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Cost of Attendance Will Increase 3 Percent in 2018-19

3.26.18


Total cost of attendance (including tuition, housing, and fees) at the College will increase by 3 percent to $67,580 in 2018-2019, up from $65,609 this year. The increase is notably lower than it has been in recent years (last year’s cost represented a 4.1 percent increase from the previous year), as cost of attendance approaches $70,000.

Harvard’s tuition will be slightly lower than its peer schools in the Ivy League (a fact noted prominently in the University’s press release): $69,430 at Yale, $70,010 at Princeton, and $71,200 at the University of Pennsylvania. It’s slightly higher than Stanford’s, at $67,117.

Growth in tuition costs has outpaced inflation for decades; annual increases have been somewhat lower, in percentage terms, since the 2008 financial crisis. Total cost of attendance crossed $60,000 for the first time in the 2016-2017 academic year, and $50,000 for the first time in 2010-2011.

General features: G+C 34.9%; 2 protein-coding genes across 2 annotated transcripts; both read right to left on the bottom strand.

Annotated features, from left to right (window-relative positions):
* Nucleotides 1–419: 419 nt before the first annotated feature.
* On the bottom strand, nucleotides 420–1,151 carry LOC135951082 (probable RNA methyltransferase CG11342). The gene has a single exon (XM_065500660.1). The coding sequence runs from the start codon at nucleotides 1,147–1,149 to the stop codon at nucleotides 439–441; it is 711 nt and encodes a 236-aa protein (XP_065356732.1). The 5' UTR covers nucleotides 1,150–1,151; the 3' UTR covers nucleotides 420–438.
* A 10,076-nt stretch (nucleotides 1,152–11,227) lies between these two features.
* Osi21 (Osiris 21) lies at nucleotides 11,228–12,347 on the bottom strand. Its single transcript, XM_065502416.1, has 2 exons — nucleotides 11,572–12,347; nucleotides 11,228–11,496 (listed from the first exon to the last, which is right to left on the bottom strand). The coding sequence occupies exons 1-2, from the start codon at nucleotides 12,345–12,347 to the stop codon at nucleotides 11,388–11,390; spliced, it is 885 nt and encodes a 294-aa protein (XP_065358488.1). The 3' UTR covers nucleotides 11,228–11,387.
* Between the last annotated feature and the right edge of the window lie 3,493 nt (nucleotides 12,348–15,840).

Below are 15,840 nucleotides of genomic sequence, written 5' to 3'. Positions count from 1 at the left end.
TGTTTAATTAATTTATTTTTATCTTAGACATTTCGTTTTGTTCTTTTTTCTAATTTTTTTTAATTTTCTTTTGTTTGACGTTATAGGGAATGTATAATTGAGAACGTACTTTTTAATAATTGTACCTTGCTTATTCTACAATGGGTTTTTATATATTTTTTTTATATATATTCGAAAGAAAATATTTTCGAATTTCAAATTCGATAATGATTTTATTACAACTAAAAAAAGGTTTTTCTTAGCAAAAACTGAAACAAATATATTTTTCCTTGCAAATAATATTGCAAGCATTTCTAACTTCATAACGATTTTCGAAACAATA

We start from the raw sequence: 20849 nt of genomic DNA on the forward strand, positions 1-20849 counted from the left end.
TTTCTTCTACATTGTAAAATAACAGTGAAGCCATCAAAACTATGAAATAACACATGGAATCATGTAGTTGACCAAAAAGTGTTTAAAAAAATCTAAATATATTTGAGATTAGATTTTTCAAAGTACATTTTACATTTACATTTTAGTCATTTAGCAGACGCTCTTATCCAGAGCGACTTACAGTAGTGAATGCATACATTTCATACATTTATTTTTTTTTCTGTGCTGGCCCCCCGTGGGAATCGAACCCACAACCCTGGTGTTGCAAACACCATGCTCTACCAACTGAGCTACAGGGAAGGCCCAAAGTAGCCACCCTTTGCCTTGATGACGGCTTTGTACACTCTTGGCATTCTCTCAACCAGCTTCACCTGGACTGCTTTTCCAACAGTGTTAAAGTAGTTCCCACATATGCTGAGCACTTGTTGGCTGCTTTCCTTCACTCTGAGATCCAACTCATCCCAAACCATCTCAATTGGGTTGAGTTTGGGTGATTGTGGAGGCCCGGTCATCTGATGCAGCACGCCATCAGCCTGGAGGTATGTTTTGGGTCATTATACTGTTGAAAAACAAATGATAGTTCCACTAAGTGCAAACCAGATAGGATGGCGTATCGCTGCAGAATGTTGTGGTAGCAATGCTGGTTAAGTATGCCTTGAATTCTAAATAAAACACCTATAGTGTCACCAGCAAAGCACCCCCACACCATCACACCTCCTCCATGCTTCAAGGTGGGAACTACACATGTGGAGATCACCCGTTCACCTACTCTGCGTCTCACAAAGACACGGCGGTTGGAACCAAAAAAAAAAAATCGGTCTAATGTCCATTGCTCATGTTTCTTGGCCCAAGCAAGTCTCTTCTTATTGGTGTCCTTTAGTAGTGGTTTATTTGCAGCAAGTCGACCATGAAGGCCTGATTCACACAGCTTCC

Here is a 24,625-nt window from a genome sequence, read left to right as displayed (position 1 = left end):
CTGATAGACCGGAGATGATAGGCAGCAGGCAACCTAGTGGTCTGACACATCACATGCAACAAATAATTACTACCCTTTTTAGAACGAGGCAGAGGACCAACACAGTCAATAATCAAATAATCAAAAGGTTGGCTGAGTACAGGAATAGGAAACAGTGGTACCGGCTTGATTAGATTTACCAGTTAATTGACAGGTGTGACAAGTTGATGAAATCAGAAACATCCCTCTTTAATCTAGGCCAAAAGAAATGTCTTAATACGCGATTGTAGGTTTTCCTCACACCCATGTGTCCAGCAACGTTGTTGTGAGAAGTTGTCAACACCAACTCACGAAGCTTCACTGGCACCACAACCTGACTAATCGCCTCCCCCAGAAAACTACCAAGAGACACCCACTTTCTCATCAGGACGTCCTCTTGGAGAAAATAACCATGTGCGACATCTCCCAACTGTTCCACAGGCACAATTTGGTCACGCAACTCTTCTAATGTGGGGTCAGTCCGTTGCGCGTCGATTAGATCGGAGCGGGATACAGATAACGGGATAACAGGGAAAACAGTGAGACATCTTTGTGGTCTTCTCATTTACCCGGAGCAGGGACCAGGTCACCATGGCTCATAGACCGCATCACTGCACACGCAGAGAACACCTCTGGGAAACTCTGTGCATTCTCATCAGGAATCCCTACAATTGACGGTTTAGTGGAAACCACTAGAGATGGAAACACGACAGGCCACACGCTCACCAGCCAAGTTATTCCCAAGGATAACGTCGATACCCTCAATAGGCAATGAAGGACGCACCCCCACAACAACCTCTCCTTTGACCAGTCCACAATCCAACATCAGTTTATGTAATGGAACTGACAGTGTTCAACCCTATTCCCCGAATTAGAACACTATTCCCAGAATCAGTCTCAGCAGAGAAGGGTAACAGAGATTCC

Most students, of course, won’t pay the sticker price: students from families earning less than $65,000 per year (about 20 percent of each class) pay nothing, and families earning up to $150,000 typically pay 10 percent or less of their annual income. Families pay $12,000 on average, according to the University. 

This Wednesday, the College will announce admissions results for the class of 2022.

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From left, Presidents M. Roy Wilson, M.D. ’80, of Wayne State University and Lawrence S. Bacow of Harvard and Mary Kramer, director of the economic-development forum, speaking on higher education in Detroit on September 14.
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